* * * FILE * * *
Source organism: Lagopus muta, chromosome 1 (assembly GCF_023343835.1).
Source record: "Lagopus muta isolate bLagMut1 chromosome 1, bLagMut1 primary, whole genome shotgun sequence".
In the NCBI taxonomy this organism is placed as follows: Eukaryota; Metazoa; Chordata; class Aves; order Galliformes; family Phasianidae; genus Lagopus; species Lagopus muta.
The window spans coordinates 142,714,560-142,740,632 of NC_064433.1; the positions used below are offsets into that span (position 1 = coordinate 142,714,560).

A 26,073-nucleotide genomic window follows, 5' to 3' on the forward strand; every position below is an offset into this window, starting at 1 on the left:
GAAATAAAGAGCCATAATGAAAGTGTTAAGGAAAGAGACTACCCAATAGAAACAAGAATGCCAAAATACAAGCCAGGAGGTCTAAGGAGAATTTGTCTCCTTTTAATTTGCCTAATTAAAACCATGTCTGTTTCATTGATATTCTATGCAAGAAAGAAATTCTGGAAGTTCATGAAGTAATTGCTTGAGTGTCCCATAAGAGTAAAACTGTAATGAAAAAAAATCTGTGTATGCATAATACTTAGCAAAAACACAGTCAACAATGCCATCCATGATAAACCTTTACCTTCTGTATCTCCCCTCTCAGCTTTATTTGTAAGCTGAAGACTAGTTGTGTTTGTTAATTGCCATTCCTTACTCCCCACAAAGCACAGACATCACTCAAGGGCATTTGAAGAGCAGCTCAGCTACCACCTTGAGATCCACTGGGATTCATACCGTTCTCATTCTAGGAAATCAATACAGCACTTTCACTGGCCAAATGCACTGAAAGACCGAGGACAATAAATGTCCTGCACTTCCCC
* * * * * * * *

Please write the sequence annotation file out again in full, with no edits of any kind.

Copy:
Source organism: Lagopus muta, chromosome 1 (assembly GCF_023343835.1).
Source record: "Lagopus muta isolate bLagMut1 chromosome 1, bLagMut1 primary, whole genome shotgun sequence".
In the NCBI taxonomy this organism is placed as follows: Eukaryota; Metazoa; Chordata; class Aves; order Galliformes; family Phasianidae; genus Lagopus; species Lagopus muta.
The window spans coordinates 142,714,560-142,740,632 of NC_064433.1; the positions used below are offsets into that span (position 1 = coordinate 142,714,560).

A 26,073-nucleotide genomic window follows, 5' to 3' on the forward strand; every position below is an offset into this window, starting at 1 on the left:
GAAATAAAGAGCCATAATGAAAGTGTTAAGGAAAGAGACTACCCAATAGAAACAAGAATGCCAAAATACAAGCCAGGAGGTCTAAGGAGAATTTGTCTCCTTTTAATTTGCCTAATTAAAACCATGTCTGTTTCATTGATATTCTATGCAAGAAAGAAATTCTGGAAGTTCATGAAGTAATTGCTTGAGTGTCCCATAAGAGTAAAACTGTAATGAAAAAAAATCTGTGTATGCATAATACTTAGCAAAAACACAGTCAACAATGCCATCCATGATAAACCTTTACCTTCTGTATCTCCCCTCTCAGCTTTATTTGTAAGCTGAAGACTAGTTGTGTTTGTTAATTGCCATTCCTTACTCCCCACAAAGCACAGACATCACTCAAGGGCATTTGAAGAGCAGCTCAGCTACCACCTTGAGATCCACTGGGATTCATACCGTTCTCATTCTAGGAAATCAATACAGCACTTTCACTGGCCAAATGCACTGAAAGACCGAGGACAATAAATGTCCTGCACTTCCCC